Irish martial artists often perform above and beyond the support they receive; Take Josie Murray, the soft spoken Letterkenny publican (and 7-Time world Jiu Jitsu Champion). Or perhaps the more obvious choice, Conor McGregor, the outspoken UFC champion.
DCU student Aaron McLoughlin could be the next to join the pantheon. Jet-lagged but still pleasant, the Mayo Karate aficionado spoke to The College View.
He placed 9th in the Under-21 World Karate Championships in Jakarta, Indonesia, a cherry to top his successful underage Karate career ahead of his move to senior competition.
“I’m very happy with where I finished; they only come around every two years so in one way you have more time to prepare but in another way, your time is running out when you’re in a youth category as well.”
What makes this achievement all the more impressive is that martial arts receive little funding from the Irish Sports Council.
Judo, up until 2011, got no high performance funding from the council. When it began to receive funding, it only got €11,000. In an international sport like Judo, that would seldom pay for one competitive athlete’s trips around the world. To the detriment of athletes like Aaron, even that is too much of a stretch for karate – it receives no high performance funding at all.
“Karate has been in Ireland for years – we’ve always had good athletes that have travelled abroad but due to funding the progress that athletes can make within karate is quite limited.
“We just have to move forward with what we have.”
With its main events taking place overseas, It can prove harder for Karate to grow popular, let alone source funding, from communities like Aaron’s. He comes from Swinford, Co. Mayo, the wild west of Ireland, where sports like Gaelic football are deeply embedded in the psyche.
“…everywhere in Ireland it’s about GAA. Athletics has a lot of popularity as well but with karate being a minority sport, there’s not a popularity among people for it.
“There are things you have to do like table quiz events and church gate collections. Where we can and can’t go is dictated to us in relation to our money.”
This handicaps Irish athletes – competing against people from countries that live and breathe karate lays bare the holes in the Irish support systems, but they are by no means looked down upon (by opponents).
“When you go over and mix with those people, everyone is respected no matter what country you’re from. It doesn’t matter what funding you have or what coaches you have. Everyone is just there to compete and enjoy the event, and because it is karate there is a big element of respect in the sport that comes through.”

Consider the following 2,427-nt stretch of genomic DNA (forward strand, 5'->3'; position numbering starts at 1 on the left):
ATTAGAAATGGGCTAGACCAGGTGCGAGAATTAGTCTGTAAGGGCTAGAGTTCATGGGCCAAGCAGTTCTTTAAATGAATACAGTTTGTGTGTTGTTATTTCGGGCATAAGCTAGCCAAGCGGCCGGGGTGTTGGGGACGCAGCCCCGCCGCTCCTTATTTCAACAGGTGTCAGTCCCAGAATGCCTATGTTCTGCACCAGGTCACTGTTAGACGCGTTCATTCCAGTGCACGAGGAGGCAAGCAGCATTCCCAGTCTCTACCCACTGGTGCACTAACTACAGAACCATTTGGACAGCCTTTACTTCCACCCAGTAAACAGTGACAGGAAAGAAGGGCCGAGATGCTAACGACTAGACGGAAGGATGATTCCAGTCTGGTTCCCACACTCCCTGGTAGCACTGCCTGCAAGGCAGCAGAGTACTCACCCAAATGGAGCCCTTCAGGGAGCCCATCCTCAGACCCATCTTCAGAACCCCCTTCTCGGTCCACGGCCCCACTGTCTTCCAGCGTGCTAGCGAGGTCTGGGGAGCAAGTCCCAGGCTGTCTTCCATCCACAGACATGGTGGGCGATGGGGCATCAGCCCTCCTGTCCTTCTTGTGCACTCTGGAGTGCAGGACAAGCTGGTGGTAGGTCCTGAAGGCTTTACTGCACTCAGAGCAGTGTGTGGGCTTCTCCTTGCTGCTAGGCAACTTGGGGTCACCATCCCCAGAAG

Respect can only make his lifestyle so much more bearable – juggling life as a student in DCU often brings problems of its own.
“The college offers good opportunities for me and my sport and it gives me good supports – but it can be difficult too – you’re still a student, you still have to pass your exams, and at the same time you have to compete at a high level.”
That level becomes clear whenever you break down his routine – five days a week of karate training. Add some intense fitness training on top of that some days and that’s before you even talk weight categories.
“An element people don’t talk about is that it’s a weight category sport – I can’t stay under my weight permanently so you need to watch that.
“It can be very tiring, but it’s just an element of what we do. We try and plan out our events as best we can so that we don’t have any disruption when it comes to that time.”
Planning for events means organising training for months, even years in advance. With it looking increasingly likely that karate will be included as a sport in the 2020 Summer Olympics in Tokyo, Aaron will be aiming to qualify to represent Ireland but a lot of ambiguity still surrounds the process.
“We’re not quite sure on the qualification procedure. I’m sure that there will be some sort of world or european ranking – at Under-21 level and at Junior level I’ve been ranked well, so hopefully I’ll continue that, and when the time comes for Olympic qualification I’ll be there or thereabouts to progress into a qualification place.”
Given all of the effort and the investment it would surely be easier to adopt a sport that at least pays. Would he be tempted across to mixed martial arts?
“No, absolutely not. I don’t think it’s for me.
“I’m in the sport because I love what I do, I enjoy what I do and it is an amateur sport. These other sports, what funding they get or what other things it attracts to these other sports, It doesn’t really affect what I do.”